Anthony “Kwame” Harrison named Gloria D Smith Professor
Anthony “Kwame” Harrison, an associate professor of sociology in the College of Liberal Arts and Human Sciences at Virginia Tech, has been named the Gloria D. Smith Professor of Black Studies by Virginia
Tech President Tim Sands and Executive Vice President and Provost Thanassis Rikakis.
The Gloria D. Smith Professorship in Black Studies was established in 1997 by then Virginia Tech President Paul Torgersen with funds from the Athletic Association. The professorship, named in honor of the late Gloria D. Smith, a counselor and advocate
of minority students on campus before her retirement, is awarded for a period of two years to an outstanding faculty member who contributes significantly to the growth and development of minority students, student athletes, and scholarly pursuits.
The honoree also oversees the Gloria D. Smith Speaker Series and makes at least one university-wide presentation during his or her tenure.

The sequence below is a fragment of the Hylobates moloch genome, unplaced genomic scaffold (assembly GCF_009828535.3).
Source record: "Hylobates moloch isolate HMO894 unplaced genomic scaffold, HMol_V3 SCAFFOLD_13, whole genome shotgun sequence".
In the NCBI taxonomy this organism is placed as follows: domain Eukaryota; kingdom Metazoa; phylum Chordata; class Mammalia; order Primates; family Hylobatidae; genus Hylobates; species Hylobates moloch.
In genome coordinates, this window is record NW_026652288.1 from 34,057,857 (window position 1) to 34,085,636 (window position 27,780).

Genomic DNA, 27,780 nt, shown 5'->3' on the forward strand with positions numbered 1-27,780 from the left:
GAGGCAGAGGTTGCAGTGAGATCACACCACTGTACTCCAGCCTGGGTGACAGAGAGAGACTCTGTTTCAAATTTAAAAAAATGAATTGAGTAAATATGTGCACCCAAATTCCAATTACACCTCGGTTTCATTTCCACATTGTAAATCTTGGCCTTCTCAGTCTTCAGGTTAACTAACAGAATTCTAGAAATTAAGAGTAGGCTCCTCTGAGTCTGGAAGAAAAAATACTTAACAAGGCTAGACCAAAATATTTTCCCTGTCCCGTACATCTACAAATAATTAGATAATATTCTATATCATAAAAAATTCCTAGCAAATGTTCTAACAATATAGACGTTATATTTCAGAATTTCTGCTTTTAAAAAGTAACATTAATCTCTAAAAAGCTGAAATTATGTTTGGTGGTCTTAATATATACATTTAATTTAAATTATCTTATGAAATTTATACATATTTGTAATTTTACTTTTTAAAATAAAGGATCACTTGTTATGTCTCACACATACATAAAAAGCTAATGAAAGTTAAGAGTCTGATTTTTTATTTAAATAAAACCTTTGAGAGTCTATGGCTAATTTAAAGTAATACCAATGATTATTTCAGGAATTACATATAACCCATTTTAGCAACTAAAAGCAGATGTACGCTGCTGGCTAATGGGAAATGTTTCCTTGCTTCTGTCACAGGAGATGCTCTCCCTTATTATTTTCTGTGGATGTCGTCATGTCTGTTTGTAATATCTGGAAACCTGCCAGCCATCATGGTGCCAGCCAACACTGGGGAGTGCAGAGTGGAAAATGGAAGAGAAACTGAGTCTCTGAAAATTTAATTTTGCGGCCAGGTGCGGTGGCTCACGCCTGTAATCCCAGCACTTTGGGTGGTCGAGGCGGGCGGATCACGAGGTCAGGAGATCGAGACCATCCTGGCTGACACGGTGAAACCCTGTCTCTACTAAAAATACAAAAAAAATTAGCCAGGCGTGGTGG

Harrison has held the title of Gloria Smith professor since 2014.
Taapsi Ramchandani will be receiving the 1st place student award by the National Association of Practice Anthropology at the American Anthropological Association (AAA) conference on November 18, 2016. Her article titled Narrative of Development:An Anthropological
Investigation into Narratives as a Source of Enquiry in Development Planning can be found in Berghahn Journals.
Newest book by Anthropology Alum
Susan Dewey received her PhD in Anthropology from SU in 2004. This is her sixth book, three single-authored and three co-authored. She teaches in Women and Gender Studies at the University of Wyoming and has shifted her focus from South Asia to women
on the fringes of U.S. society.
- Congratulations to Alanna Warner and Lauren Hosek! They were just awarded the Biological Anthropology Section student prize for their paper, “Enamel, Stone, and Gold: Probing Composite Mouths and Personhood in Nineteenth Century New York City,” presented
Saturday December 6, 2014 at the AAA meetings in Washington, D.C. The awards committee noted: “Your paper was excellent, and I wanted to especially commend you both for putting in the time to organize an outstanding panel,” The
Bones and the Worms: Bioarchaeology as Microhistory.
- Kwame Otu (Ph.D. candidate, cultural anthropology) received a grant from Wenner Gren to complete his Dissertation Fieldwork.
Employment and University Awards
- 2003-Present Proposal Defenses
- 2002-Present Dissertation Defenses